Event planning is similar to a live stage production it’s a high wire act with no safety net!
Once is has begun there are no second chances, no starting from the beginning, you simply cannot predict how it will turn out. What you can do, however, is plan, prepare, and be ready for the unexpected. Event planning can be stressful, so to help you out, we have listed 5 ways an organiser can seek to limit the likelihood of an event going wrong.
Risk Management – 5 Steps
Arguably, the most important way to ensure an event runs safely and smoothly is assessing how to prevent any issues arising through risk management. There are 5 steps you should complete in order to manage any risks.
Begin by identifying any possible risks that may occur at your event through planning, organising and controlling. This can be done in several ways, such as a PESTLE or a SWOT analysis. Also consider conducting a test event to detect potential risk beforehand.
Once all weaknesses, threats and risks have been identified, conduct a suitable course of action to deal with these. The practices and techniques of project management are very useful at this stage, e.g. a GANTT chart.
Ensure the logistics of the event are thoroughly planned. Lack of logistics coordination can ruin a well-planned event. Make sure you have a stage plan, including inspection of the venue, have a map and facilities, assessing when the audience will arrive and knowledge of the type of lighting, power and sound needed.
At this point, it is vital that control measures are implemented. When planning your event, look at previous evaluation reports and see if there is any negative feedback, failures or high costs. Based on the reports, you can provide adequate training for your staff and allocate appropriate responsibilities.
Once completed, you should communicate progress and outcomes to your project team and stakeholders.
Create a contingency plan
The best-laid plans of mice and men often go awry! This means that in some cases, no amount of planning can ensure a problem-free event, as there are some factors that you simply cannot control. Don’t worry though – all is not lost! There are several things you can do to try and overcome any issues.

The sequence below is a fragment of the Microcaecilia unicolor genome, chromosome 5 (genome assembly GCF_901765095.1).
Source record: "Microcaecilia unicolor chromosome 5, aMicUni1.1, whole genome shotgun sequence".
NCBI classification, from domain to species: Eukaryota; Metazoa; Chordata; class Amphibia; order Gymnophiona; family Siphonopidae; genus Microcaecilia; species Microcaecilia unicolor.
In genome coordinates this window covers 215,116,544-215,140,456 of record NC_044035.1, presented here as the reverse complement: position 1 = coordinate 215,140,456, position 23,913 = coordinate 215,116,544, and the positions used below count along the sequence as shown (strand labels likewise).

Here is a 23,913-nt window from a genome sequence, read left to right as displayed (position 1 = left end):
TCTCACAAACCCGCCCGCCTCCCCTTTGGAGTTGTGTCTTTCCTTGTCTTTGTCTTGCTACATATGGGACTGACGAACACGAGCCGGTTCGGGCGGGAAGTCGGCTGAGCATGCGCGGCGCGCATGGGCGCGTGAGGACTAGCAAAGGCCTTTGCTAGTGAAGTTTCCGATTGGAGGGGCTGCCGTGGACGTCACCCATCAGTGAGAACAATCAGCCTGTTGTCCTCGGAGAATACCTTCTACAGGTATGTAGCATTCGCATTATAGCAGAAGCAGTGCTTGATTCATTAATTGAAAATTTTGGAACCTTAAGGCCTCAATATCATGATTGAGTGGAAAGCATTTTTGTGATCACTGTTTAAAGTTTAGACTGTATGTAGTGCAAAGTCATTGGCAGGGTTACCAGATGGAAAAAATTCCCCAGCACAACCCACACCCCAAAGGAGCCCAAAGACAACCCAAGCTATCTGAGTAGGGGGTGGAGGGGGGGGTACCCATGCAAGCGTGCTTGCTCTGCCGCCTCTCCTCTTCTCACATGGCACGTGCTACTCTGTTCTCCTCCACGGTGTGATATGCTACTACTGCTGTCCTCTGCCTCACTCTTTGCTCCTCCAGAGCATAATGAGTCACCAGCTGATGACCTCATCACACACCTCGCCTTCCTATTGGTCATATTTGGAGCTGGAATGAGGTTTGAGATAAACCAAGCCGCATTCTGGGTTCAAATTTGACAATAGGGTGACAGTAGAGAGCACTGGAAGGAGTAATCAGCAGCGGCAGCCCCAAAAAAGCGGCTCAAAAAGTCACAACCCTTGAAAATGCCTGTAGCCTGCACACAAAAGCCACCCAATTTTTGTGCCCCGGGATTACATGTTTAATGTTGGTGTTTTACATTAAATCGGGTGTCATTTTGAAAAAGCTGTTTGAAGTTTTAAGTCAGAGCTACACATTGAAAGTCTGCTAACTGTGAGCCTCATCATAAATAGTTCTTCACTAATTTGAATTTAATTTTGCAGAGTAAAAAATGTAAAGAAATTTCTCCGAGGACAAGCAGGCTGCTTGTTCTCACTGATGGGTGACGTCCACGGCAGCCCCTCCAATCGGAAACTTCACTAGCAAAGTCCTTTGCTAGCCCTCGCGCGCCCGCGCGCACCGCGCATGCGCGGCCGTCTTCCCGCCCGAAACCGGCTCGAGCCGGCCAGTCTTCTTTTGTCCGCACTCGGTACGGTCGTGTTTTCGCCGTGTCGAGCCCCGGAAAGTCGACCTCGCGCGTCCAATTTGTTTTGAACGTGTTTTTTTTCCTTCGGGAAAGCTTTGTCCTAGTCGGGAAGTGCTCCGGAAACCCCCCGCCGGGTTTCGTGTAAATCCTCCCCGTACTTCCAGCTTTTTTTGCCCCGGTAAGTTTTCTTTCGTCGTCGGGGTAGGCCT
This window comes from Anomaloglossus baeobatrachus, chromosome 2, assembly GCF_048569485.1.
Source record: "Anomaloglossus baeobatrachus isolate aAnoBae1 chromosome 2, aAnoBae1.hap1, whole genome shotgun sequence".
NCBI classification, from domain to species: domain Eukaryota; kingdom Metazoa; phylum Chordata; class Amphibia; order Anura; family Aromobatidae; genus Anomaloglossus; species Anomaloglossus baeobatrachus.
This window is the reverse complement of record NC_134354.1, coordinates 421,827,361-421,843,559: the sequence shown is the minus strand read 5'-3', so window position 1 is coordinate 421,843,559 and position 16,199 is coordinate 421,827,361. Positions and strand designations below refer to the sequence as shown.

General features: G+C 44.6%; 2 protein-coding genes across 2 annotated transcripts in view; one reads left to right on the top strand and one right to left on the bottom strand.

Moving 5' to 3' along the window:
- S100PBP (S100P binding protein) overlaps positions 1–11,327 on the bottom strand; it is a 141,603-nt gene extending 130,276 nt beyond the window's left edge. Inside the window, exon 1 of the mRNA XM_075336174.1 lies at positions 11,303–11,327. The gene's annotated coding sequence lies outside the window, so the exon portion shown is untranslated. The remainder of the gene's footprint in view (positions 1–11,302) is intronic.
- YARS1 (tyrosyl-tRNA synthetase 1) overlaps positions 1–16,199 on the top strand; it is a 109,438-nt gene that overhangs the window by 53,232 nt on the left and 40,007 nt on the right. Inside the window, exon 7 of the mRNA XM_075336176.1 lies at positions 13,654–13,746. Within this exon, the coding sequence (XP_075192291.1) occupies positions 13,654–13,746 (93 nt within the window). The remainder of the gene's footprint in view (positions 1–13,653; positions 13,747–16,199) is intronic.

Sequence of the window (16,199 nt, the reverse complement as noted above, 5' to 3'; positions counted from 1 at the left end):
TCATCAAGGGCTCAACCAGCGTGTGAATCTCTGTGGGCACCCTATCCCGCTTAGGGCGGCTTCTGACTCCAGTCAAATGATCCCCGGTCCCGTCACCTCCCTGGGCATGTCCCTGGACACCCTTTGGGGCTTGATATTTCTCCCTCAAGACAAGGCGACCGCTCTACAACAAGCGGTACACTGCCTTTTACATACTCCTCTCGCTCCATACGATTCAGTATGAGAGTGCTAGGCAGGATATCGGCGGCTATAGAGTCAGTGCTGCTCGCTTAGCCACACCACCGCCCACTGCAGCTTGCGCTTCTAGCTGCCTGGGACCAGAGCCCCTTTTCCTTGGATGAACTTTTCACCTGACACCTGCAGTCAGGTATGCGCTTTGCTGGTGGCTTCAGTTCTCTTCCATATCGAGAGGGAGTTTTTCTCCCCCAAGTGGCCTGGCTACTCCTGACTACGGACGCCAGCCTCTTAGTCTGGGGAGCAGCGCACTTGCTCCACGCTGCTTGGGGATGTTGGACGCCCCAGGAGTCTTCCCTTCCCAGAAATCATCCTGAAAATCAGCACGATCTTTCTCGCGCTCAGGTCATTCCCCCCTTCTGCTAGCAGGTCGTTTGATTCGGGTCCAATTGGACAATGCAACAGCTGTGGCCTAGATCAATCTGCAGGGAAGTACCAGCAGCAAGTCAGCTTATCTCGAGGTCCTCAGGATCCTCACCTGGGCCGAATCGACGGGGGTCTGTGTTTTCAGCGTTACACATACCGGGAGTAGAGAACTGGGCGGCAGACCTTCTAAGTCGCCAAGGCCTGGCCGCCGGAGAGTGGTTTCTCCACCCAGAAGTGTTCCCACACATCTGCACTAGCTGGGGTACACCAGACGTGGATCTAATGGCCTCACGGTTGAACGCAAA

This is when a contingency plan comes into place. Often, all the planning and organisational efforts are not enough, and in order to rescue your event, you must be able to ‘cure’ it.
For example, consider the weather for your event. Is the venue outdoors? Will undesirable weather discourage people from attending? As we all know, the weather (especially in England) is unpredictable! However, with a suitable weather plan, you may be able to stop your event from being ruined.
When checking the forecast ahead of time, if there is a chance of inconvenient weather, prepare accordingly! This can be achieved by ensuring guests are aware and prepared for this weather, i.e. wear appropriate clothing, have sun cream/umbrellas etc. Always consider anything that may occur unexpectedly when planning your event.
To conclude, unfortunately event planning warrants no favour to experts of the industry, as problems can occur in any given circumstance. Therefore, in order to do everything you can to prevent your event from going wrong, follow the 5 steps of risk management, and have contingency plans in place!
LCB TOP TIP
If your event is in Liverpool City Region, get in touch with our team! We can help you plan and prepare (organisation is our specialty) and hopefully take some of the stress from you.
BLOG POST PROFILE
This blog has been written by Rachel Mullin, Convention Bureau Assistant at Marketing Liverpool.
Rachel is 23 years old and is from Liverpool. She love musicals, all animals, and drinking gin on rooftop bars!